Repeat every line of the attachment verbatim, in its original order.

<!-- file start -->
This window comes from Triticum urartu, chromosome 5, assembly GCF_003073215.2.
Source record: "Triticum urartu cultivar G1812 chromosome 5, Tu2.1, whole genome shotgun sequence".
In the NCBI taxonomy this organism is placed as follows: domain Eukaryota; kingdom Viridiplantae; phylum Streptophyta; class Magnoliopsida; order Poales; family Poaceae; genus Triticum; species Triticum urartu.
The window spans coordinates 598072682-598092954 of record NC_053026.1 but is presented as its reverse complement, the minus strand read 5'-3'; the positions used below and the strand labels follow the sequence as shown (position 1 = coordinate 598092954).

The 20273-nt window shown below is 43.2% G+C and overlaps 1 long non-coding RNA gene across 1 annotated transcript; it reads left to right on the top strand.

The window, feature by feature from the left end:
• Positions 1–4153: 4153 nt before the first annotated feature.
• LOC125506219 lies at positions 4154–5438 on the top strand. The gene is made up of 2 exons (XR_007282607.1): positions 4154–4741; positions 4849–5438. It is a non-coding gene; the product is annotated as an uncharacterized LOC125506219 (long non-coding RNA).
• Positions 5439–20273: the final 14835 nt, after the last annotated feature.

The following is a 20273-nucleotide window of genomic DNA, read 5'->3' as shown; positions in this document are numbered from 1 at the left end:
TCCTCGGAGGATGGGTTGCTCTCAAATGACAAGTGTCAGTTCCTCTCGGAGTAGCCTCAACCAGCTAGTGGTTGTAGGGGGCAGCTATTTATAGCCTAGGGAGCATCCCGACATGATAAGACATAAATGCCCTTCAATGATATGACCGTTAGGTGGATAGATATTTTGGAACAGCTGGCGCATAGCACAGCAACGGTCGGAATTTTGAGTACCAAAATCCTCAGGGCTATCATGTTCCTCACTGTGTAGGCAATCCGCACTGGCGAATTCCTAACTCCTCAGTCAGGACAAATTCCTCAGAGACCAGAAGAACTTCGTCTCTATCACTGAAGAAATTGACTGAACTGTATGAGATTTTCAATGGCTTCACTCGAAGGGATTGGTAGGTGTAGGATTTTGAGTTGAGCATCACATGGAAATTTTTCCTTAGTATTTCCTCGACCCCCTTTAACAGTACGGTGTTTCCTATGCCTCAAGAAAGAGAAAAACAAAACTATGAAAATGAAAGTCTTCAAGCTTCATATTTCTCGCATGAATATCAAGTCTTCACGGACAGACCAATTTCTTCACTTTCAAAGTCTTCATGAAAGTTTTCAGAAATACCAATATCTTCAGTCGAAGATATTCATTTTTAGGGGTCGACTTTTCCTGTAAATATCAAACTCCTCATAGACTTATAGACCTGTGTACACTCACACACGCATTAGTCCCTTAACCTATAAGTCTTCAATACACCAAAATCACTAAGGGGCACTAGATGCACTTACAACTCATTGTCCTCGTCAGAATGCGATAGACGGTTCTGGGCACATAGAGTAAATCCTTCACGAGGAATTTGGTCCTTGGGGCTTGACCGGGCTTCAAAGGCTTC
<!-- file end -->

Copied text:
This window comes from Triticum urartu, chromosome 5, assembly GCF_003073215.2.
Source record: "Triticum urartu cultivar G1812 chromosome 5, Tu2.1, whole genome shotgun sequence".
In the NCBI taxonomy this organism is placed as follows: domain Eukaryota; kingdom Viridiplantae; phylum Streptophyta; class Magnoliopsida; order Poales; family Poaceae; genus Triticum; species Triticum urartu.
The window spans coordinates 598072682-598092954 of record NC_053026.1 but is presented as its reverse complement, the minus strand read 5'-3'; the positions used below and the strand labels follow the sequence as shown (position 1 = coordinate 598092954).

The 20273-nt window shown below is 43.2% G+C and overlaps 1 long non-coding RNA gene across 1 annotated transcript; it reads left to right on the top strand.

The window, feature by feature from the left end:
• Positions 1–4153: 4153 nt before the first annotated feature.
• LOC125506219 lies at positions 4154–5438 on the top strand. The gene is made up of 2 exons (XR_007282607.1): positions 4154–4741; positions 4849–5438. It is a non-coding gene; the product is annotated as an uncharacterized LOC125506219 (long non-coding RNA).
• Positions 5439–20273: the final 14835 nt, after the last annotated feature.

The following is a 20273-nucleotide window of genomic DNA, read 5'->3' as shown; positions in this document are numbered from 1 at the left end:
TCCTCGGAGGATGGGTTGCTCTCAAATGACAAGTGTCAGTTCCTCTCGGAGTAGCCTCAACCAGCTAGTGGTTGTAGGGGGCAGCTATTTATAGCCTAGGGAGCATCCCGACATGATAAGACATAAATGCCCTTCAATGATATGACCGTTAGGTGGATAGATATTTTGGAACAGCTGGCGCATAGCACAGCAACGGTCGGAATTTTGAGTACCAAAATCCTCAGGGCTATCATGTTCCTCACTGTGTAGGCAATCCGCACTGGCGAATTCCTAACTCCTCAGTCAGGACAAATTCCTCAGAGACCAGAAGAACTTCGTCTCTATCACTGAAGAAATTGACTGAACTGTATGAGATTTTCAATGGCTTCACTCGAAGGGATTGGTAGGTGTAGGATTTTGAGTTGAGCATCACATGGAAATTTTTCCTTAGTATTTCCTCGACCCCCTTTAACAGTACGGTGTTTCCTATGCCTCAAGAAAGAGAAAAACAAAACTATGAAAATGAAAGTCTTCAAGCTTCATATTTCTCGCATGAATATCAAGTCTTCACGGACAGACCAATTTCTTCACTTTCAAAGTCTTCATGAAAGTTTTCAGAAATACCAATATCTTCAGTCGAAGATATTCATTTTTAGGGGTCGACTTTTCCTGTAAATATCAAACTCCTCATAGACTTATAGACCTGTGTACACTCACACACGCATTAGTCCCTTAACCTATAAGTCTTCAATACACCAAAATCACTAAGGGGCACTAGATGCACTTACAACTCATTGTCCTCGTCAGAATGCGATAGACGGTTCTGGGCACATAGAGTAAATCCTTCACGAGGAATTTGGTCCTTGGGGCTTGACCGGGCTTCAAAGGCTTC